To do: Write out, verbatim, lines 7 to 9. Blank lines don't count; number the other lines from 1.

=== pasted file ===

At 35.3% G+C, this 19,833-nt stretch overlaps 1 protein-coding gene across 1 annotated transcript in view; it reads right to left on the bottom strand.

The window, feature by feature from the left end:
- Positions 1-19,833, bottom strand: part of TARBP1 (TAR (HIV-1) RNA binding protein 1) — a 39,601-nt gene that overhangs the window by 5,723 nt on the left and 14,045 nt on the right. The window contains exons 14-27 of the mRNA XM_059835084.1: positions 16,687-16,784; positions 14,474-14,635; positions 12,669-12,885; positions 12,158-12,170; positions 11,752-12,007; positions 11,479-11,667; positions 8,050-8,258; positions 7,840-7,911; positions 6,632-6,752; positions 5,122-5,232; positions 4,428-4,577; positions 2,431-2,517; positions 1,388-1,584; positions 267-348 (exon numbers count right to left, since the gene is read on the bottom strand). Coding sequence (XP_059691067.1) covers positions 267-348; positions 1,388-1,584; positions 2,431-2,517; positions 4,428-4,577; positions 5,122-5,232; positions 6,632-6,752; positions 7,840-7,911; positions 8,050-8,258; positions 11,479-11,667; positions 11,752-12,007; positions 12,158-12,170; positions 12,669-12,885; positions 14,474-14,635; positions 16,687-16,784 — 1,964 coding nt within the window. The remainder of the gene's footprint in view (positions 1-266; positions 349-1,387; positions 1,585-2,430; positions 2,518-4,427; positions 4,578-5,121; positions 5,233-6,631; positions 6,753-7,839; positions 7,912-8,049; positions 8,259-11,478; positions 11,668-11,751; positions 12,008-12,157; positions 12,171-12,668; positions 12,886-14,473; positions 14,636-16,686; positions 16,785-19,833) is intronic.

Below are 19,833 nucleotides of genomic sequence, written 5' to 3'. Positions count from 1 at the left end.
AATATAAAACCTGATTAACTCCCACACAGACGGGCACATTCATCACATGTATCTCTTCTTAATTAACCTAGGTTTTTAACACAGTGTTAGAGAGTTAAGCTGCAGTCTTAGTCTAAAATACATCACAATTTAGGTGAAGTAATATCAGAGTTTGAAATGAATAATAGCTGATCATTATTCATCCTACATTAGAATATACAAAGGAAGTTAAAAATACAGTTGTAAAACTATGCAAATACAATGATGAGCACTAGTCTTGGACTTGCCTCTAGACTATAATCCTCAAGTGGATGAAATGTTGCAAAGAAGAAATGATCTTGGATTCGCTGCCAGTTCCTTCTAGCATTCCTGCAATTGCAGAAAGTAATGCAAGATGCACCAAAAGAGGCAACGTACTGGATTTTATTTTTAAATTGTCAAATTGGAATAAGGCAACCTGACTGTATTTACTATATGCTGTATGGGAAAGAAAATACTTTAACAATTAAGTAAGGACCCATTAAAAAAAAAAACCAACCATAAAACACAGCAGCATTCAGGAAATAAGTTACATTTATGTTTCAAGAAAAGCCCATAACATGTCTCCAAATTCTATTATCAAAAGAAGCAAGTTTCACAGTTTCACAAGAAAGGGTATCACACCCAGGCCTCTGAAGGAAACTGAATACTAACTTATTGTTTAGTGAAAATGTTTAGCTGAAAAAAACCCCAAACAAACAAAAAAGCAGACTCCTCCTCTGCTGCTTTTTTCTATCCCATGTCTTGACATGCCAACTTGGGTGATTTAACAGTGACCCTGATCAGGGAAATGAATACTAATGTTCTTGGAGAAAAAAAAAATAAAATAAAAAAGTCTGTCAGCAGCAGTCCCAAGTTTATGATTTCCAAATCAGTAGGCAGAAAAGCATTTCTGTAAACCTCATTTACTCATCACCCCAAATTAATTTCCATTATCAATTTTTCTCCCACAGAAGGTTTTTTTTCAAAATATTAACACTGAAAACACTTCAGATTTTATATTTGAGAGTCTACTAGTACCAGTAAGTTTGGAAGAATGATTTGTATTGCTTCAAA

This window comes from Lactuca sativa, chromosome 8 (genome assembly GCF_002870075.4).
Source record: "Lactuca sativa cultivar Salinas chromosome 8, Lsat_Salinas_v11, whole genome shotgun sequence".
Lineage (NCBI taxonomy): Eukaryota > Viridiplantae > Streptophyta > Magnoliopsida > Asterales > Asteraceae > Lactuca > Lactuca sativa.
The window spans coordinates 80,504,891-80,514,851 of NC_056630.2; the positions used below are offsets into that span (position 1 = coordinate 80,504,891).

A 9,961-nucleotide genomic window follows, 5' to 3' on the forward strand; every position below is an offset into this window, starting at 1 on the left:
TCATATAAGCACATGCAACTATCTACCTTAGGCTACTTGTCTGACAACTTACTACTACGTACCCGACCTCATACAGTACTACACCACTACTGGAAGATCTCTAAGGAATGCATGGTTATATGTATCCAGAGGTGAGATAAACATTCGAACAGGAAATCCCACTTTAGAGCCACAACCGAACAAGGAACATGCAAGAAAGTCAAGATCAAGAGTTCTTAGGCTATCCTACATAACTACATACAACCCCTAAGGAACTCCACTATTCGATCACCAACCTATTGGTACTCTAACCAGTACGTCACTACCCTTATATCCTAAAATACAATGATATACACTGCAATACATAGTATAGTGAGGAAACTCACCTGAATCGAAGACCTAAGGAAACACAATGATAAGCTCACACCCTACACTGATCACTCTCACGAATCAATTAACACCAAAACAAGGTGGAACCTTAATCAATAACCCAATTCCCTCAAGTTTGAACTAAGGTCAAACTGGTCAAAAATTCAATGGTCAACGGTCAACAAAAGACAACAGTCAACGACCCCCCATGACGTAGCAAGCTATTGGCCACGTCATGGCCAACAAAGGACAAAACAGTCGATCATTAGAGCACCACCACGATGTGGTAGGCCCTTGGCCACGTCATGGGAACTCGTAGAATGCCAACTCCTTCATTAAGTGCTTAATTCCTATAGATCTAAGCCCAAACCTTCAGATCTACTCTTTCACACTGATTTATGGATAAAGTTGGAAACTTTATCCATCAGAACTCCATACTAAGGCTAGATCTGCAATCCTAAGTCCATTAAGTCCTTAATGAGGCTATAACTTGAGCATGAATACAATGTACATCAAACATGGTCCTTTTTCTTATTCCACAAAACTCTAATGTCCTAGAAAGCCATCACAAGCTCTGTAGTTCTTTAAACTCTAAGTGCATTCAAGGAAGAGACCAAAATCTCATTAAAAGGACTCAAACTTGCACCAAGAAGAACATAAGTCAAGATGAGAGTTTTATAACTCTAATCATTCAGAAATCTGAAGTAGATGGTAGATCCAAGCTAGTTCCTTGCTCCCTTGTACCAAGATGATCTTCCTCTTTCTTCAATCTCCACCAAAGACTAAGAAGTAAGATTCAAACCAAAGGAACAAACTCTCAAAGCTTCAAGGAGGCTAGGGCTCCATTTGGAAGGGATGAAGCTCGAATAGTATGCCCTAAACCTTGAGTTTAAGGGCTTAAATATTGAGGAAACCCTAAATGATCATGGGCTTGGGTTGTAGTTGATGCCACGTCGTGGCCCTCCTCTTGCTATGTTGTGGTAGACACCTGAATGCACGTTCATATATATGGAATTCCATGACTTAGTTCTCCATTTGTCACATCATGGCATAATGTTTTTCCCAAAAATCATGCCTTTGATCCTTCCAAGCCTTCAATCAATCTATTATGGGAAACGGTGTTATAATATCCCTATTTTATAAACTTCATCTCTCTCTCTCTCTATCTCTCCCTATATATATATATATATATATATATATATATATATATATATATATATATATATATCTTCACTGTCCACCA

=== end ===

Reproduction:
Source record: "Lactuca sativa cultivar Salinas chromosome 8, Lsat_Salinas_v11, whole genome shotgun sequence".
Lineage (NCBI taxonomy): Eukaryota > Viridiplantae > Streptophyta > Magnoliopsida > Asterales > Asteraceae > Lactuca > Lactuca sativa.
The window spans coordinates 80,504,891-80,514,851 of NC_056630.2; the positions used below are offsets into that span (position 1 = coordinate 80,504,891).